Blackbird Season: It’s Here
Monday, September 1, 2008
filed under: Birds
There probably is no part of the sunflower production season as frustrating for everyone — especially the producer — as the blackbird damage season. To assist affected growers, USDA has placed field personnel in North Dakota and South Dakota. (See the map on page 19 of the hardcopy issue of The Sunflower or visit the Blackbird page on the National Sunflower Association's web site.)
These field personnel are loaning out and distributing several hundred cannons upon request. The cannons have automatic timers on them for nighttime shutoff and varied daily explosions.
Early placement of cannons is most effective. Periodic field shooting will enforce the message of the cannons. Moving the cannons and varying the timing will be more effective. Some producers place empty 50-gallon drums in front of the cannon shot to enhance the sound effect.
Many producers own their own cannons and can add timers to make them more effective. (One supplier for timers and new cannons is Reed-Joseph International. The company can be contacted at 800-647-5554. Or, visit their web site at www.reedjoseph.com.)
This year the USDA fieldmen will carry shotguns to assist in harassment wherever possible, time permitting. USDA will bring in extra personnel to help break up roosts of approximately 5,000 or more birds that will not move. Again, for sunflower growers located in the Dakotas, contacting the personnel listed on page 19 is necessary in order to access this assistance.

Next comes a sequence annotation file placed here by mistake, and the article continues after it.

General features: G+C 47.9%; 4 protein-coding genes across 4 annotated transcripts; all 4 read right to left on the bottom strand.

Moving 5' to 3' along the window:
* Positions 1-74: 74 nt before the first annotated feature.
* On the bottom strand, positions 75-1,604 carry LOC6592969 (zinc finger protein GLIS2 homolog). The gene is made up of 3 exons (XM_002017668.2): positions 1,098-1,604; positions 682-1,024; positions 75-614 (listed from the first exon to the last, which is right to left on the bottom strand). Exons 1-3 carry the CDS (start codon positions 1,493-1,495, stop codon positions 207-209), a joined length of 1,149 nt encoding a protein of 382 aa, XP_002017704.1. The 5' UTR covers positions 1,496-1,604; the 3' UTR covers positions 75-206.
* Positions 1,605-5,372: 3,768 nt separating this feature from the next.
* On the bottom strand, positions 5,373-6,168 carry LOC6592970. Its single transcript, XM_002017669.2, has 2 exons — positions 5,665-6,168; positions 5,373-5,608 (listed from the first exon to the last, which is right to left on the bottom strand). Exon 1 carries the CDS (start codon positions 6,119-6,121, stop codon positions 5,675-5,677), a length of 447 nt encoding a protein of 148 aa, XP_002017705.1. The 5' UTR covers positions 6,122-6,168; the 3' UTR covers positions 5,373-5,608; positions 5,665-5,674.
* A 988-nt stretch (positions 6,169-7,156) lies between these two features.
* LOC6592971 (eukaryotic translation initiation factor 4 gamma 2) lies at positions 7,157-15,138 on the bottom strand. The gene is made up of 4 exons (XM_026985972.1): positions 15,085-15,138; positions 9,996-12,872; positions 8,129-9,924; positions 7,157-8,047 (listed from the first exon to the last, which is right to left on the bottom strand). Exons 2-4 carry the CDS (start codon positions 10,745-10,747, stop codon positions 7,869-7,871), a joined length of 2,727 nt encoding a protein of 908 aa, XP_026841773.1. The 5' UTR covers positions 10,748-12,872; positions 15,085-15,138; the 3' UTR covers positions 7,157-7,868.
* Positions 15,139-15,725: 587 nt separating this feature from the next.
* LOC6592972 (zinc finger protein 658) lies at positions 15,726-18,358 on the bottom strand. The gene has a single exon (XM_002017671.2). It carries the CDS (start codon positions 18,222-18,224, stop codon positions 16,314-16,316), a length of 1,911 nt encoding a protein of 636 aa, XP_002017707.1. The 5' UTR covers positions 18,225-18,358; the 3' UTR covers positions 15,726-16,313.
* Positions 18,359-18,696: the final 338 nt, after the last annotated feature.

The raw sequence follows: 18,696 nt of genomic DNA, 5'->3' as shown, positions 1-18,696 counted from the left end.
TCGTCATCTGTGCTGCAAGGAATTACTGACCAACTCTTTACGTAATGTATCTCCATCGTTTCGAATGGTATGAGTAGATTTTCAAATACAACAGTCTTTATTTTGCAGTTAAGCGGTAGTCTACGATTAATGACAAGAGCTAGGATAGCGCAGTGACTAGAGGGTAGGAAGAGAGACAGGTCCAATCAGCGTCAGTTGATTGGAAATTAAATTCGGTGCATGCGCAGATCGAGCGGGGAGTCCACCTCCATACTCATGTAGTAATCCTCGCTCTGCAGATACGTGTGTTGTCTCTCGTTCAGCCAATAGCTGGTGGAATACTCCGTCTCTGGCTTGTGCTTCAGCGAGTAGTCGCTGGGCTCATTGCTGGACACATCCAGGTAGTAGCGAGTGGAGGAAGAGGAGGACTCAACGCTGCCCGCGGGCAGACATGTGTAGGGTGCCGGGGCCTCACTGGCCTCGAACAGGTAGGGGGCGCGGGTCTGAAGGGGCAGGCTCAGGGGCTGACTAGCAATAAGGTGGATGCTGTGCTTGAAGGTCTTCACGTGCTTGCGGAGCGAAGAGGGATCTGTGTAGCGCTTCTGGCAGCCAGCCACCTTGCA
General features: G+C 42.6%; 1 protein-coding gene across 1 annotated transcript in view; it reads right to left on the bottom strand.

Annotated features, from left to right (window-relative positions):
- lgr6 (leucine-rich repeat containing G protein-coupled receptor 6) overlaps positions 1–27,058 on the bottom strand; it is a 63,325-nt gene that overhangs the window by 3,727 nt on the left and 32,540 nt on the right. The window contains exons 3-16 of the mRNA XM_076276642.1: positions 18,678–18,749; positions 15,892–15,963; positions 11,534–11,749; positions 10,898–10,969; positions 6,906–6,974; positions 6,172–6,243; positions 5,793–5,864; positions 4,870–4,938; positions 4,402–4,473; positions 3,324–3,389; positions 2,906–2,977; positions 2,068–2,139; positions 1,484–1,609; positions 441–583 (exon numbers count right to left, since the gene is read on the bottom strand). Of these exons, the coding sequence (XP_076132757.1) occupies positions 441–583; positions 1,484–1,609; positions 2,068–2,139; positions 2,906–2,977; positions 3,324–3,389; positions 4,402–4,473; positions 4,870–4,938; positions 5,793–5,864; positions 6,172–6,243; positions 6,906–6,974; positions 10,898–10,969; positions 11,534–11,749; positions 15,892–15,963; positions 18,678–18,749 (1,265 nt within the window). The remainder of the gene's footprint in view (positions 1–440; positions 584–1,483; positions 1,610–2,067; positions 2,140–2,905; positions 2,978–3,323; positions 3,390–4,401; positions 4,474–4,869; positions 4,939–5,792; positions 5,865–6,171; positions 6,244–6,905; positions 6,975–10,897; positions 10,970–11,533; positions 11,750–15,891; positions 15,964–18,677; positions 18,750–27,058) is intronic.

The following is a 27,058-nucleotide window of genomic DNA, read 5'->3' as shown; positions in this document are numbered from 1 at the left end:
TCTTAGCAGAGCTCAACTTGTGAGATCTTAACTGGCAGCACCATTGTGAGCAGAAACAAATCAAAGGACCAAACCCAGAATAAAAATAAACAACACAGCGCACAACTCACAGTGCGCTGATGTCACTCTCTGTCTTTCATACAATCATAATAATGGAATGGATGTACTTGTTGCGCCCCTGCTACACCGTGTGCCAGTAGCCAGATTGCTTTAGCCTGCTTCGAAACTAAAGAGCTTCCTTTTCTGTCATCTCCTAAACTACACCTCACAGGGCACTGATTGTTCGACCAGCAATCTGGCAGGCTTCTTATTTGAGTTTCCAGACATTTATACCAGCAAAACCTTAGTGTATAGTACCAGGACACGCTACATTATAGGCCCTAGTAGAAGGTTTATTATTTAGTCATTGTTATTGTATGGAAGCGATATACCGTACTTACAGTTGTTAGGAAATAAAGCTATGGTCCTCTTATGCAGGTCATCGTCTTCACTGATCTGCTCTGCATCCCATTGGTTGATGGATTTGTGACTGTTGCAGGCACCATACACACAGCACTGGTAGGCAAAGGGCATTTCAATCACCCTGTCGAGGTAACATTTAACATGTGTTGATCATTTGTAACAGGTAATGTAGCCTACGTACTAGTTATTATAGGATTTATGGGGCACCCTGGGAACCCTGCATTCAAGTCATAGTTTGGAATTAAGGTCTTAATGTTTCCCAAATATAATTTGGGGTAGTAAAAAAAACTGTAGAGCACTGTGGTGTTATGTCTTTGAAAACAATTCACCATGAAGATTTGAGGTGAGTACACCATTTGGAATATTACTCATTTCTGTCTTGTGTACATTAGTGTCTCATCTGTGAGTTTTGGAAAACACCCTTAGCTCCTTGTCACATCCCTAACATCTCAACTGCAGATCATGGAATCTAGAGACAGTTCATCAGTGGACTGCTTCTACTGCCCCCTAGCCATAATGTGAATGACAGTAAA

Generally, late-season blackbird migrations start after the first freeze. These birds are typically in a larger group and are heading to warmer climates. Occasionally, a large migrating flock will find a perfect setting of a late-maturing standing crop and a nearby wetland and decide to stay past their welcome.
In such late-season situations, USDA again will assemble teams to move these roosts. Sometimes these roost/flocks can be very large — 20,000 birds or more. If necessary, a helicopter will be brought in to ensure the movement of the roost. USDA will make this determination, and there will be a 50% cost-share with the grower.
Getting the crop off as early as possible is a good option when birds are a concern. Desiccating can hasten the harvest by up to 10 days, according to university research. (See the article on page 8 for more on desiccation.) Determining when to spray is a challenge, and the National Sunflower Association has produced an online video to assist you on making that decision. Go to http://www.sunflowernsa.com/growers/default.asp?contentID=294 to view the video featuring Dr. Kirk Howatt of North Dakota State University. (Scroll down to about halfway down the page.)
Bird Repellents & Cattails
There are a number of bird repellents on the market. Caged efficacy trials conducted by USDA shows limited repellency. Most insecticides have some repellent activity. Lorsban® and Cobalt® may be the most effective sunflower labeled insecticide in repelling blackbirds. No insecticide is labeled as a bird repellent. However, it can have this secondary affect when used to control insects.
Cattails should be eliminated throughout the year. The cattail is the blackbird’s best friend for fall roosting or spring nesting. Even small groupings in ditches can host a sizeable number of birds. Look upon cattails as a noxious weed. — Larry Kleingartner